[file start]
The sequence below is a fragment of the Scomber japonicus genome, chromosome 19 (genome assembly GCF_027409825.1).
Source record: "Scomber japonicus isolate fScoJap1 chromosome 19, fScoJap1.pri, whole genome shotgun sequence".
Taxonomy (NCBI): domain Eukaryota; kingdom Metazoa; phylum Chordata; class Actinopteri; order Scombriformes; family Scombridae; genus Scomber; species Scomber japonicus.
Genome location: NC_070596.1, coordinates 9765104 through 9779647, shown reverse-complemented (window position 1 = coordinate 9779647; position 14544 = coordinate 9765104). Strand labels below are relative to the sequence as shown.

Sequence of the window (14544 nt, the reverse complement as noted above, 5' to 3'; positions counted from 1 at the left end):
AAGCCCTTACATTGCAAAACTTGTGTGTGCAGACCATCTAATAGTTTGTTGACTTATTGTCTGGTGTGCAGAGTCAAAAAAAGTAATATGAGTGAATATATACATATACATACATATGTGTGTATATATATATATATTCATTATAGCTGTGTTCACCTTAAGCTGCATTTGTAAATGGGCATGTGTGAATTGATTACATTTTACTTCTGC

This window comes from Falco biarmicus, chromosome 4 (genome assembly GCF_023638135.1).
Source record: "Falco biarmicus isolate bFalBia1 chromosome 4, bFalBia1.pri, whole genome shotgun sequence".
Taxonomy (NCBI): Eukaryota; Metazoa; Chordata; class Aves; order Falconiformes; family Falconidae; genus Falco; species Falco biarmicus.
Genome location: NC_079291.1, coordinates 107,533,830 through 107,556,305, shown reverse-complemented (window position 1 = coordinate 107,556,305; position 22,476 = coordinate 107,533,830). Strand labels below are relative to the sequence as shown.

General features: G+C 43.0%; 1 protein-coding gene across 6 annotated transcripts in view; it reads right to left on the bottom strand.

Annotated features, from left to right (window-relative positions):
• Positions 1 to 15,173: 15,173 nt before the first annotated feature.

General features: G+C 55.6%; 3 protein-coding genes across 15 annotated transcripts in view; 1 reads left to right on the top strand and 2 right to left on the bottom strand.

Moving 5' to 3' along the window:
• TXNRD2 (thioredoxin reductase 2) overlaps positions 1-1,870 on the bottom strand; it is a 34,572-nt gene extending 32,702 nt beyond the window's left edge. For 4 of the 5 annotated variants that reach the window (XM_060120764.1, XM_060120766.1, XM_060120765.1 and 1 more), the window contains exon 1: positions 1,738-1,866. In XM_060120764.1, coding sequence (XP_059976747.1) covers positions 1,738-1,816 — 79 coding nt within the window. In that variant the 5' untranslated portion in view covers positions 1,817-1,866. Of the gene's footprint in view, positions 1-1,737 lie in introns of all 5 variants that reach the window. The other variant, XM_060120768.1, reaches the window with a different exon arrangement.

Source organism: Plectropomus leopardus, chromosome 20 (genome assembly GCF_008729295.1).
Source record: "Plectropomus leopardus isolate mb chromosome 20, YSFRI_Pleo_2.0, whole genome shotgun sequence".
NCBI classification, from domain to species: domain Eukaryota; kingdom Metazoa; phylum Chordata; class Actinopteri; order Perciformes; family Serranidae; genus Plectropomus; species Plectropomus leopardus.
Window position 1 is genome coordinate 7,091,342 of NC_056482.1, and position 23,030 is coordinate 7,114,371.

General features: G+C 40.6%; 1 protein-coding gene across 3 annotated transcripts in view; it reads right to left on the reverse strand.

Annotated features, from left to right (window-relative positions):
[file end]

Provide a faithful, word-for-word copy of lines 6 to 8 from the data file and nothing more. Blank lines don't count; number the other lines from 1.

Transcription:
AAGCCCTTACATTGCAAAACTTGTGTGTGCAGACCATCTAATAGTTTGTTGACTTATTGTCTGGTGTGCAGAGTCAAAAAAAGTAATATGAGTGAATATATACATATACATACATATGTGTGTATATATATATATATTCATTATAGCTGTGTTCACCTTAAGCTGCATTTGTAAATGGGCATGTGTGAATTGATTACATTTTACTTCTGC

This window comes from Falco biarmicus, chromosome 4 (genome assembly GCF_023638135.1).
Source record: "Falco biarmicus isolate bFalBia1 chromosome 4, bFalBia1.pri, whole genome shotgun sequence".